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Lara’s Birth Centre Story

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Lara’s Birth Centre Story


Birth and breakfast, a little too literally.

Choosing for a home birth in Belgium is overall not a very supported choice. The majority of woman give birth in hospitals. Mostly with epidural anaesthesia and thinking it’s a very common thing to get an episiotomy. The idea of choosing a home birth or a birth centre is painted off as dangerous and irresponsible. But after informing myself about the knowhow of birth I decided to give birth in a birth centre.

I was followed up regularly by 2 midwives. Sadly, by the time I was due, the midwife I had the best connection with, fell out and was replaced with another midwife whom I simply did not feel comfortable with. I didn’t respond openly about this because I assumed my birth would be guided by the midwife who had followed up my pregnancy from the start. I was 39 weeks and I was sure I had already experienced some contractions (after having 2 kids I am now sure that I did) But the midwives said it was probably just Braxton Hicks contractions. I asked whether there was a possibility I might already have some dilation. Knowing my friends got internal exams every visit during the last few weeks I thought it was a bit strange to not have any internal check-up. The midwife said that if I really wanted to, she would give me a check-up but that it was not really how she worked. Feeling almost ashamed for asking, I dropped the matter. My mom was getting fed up with the incompetence of my midwife and could no longer witness her daughter feeling so insecure, so she called her own midwife and asked if we could come by her practice. At the practice I got an ultrasound and an internal check-up. The midwife told me all looked normal, I had 2 cm dilation and had started getting contractions. By her observation she guessed I would have my little boy by next morning. She offered to have my baby at her practice. Even though I really wanted to, I felt obligated to go back to my former midwives who had followed up my entire pregnancy. I still regret that choice up until today!

By the time I got home my contractions were getting pretty constant and intense. I called my own midwife and she told me to head down to the birthing centre, she mentioned she had a bad toothache. The replacement midwife would take care of my labour and she would join by the time I had to give birth. My boyfriend and I arrived at the birth centre with contractions being 3 mins apart. We had to wait 45 mins before the midwife showed up. I had no idea how to properly cope with the pain and didn’t receive any support on the matter. She offered to get into the bathtub to take some of the pain away. Spending some time in the water surely helped a bit. However, I still didn’t get any guidance as to how to breathe or what position to get in or what to do or not do.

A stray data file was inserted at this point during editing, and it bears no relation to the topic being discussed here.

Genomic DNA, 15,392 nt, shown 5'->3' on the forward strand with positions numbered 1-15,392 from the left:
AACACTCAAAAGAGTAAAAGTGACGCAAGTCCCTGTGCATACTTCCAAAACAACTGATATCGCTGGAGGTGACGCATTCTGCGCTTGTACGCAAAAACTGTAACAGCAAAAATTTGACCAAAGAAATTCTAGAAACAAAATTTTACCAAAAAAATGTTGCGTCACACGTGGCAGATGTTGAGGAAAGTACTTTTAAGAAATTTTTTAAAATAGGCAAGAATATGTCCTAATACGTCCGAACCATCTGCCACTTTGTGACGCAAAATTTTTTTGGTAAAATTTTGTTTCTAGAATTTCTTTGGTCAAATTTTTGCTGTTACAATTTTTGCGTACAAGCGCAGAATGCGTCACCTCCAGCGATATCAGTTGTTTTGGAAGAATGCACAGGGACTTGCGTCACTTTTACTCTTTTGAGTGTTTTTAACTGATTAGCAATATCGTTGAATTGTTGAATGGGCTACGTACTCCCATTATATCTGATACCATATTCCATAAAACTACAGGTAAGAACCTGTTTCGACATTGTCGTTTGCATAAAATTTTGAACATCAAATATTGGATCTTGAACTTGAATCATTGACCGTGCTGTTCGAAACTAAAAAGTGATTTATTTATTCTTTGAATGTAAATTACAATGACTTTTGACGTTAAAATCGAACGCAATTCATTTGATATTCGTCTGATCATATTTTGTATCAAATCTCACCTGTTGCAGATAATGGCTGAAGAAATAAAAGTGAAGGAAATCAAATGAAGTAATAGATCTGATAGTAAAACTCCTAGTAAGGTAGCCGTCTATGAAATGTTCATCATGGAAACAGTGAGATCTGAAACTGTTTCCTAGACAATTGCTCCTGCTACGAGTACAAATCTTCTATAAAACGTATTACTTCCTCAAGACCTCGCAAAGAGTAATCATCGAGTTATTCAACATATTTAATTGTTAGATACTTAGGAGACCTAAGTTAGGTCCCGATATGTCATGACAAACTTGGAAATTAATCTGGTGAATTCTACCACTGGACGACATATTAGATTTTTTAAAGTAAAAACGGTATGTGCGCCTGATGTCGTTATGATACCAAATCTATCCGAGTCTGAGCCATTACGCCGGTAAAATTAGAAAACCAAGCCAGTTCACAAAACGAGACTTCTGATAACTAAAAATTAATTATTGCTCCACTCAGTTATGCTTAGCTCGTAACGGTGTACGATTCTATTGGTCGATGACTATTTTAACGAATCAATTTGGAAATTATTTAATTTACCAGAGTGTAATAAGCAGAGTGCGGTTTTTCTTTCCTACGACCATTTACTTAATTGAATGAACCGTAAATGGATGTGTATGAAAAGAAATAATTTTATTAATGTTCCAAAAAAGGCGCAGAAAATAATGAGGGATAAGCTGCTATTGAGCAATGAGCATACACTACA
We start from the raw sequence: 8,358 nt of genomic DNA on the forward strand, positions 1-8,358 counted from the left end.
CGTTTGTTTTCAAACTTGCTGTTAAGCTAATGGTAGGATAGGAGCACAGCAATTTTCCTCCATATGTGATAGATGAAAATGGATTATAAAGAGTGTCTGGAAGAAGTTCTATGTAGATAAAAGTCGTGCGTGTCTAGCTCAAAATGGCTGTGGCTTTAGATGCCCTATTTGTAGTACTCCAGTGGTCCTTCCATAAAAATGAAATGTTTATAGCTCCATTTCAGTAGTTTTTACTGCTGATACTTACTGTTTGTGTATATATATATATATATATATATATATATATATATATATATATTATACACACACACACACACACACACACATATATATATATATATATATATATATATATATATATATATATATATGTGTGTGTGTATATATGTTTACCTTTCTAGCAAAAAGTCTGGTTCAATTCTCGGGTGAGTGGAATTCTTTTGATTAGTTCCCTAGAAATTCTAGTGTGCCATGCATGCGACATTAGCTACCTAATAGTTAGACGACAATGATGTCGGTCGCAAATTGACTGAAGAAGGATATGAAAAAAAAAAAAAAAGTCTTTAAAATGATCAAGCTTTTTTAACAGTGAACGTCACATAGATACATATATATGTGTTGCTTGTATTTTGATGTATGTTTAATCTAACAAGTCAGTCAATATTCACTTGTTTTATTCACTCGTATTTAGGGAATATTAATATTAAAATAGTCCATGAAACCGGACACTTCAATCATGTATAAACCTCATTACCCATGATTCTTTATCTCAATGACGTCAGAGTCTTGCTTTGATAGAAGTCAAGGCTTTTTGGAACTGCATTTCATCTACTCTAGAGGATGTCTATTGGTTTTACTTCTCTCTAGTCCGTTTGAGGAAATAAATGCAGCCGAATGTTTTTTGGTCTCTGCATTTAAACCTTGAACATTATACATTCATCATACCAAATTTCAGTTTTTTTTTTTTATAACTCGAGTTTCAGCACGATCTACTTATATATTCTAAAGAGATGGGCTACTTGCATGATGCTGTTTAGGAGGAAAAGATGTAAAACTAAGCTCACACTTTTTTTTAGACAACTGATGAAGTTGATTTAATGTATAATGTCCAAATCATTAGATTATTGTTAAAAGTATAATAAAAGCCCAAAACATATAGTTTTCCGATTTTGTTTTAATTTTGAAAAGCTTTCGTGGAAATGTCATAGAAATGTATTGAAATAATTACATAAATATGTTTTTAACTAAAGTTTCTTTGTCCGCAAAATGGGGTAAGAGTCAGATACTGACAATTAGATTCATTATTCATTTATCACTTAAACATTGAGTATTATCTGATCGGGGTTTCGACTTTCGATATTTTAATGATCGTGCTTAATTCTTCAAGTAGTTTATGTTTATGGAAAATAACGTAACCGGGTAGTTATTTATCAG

The midwife spent a lot of the time on her phone standing in the back of the room. When my boyfriend (thank god he was there!) mentioned the water was getting cold, she reappeared on the scene. Something was wrong with the heating and freezing water came out of the faucet. Instead of holding the showerhead into the attached shower she just kept adding cold water in the tub. By then I was shivering. My boyfriend took the showerhead out of her hands and ordered the midwife to try and fix hot water elsewhere. She got up and instantly lit all the lights in the room not knowing how to dim them. Again, my boyfriend stepped in to fix dimming the lights. She managed to find a water cooker and boiled some water to heat up the tub temperature.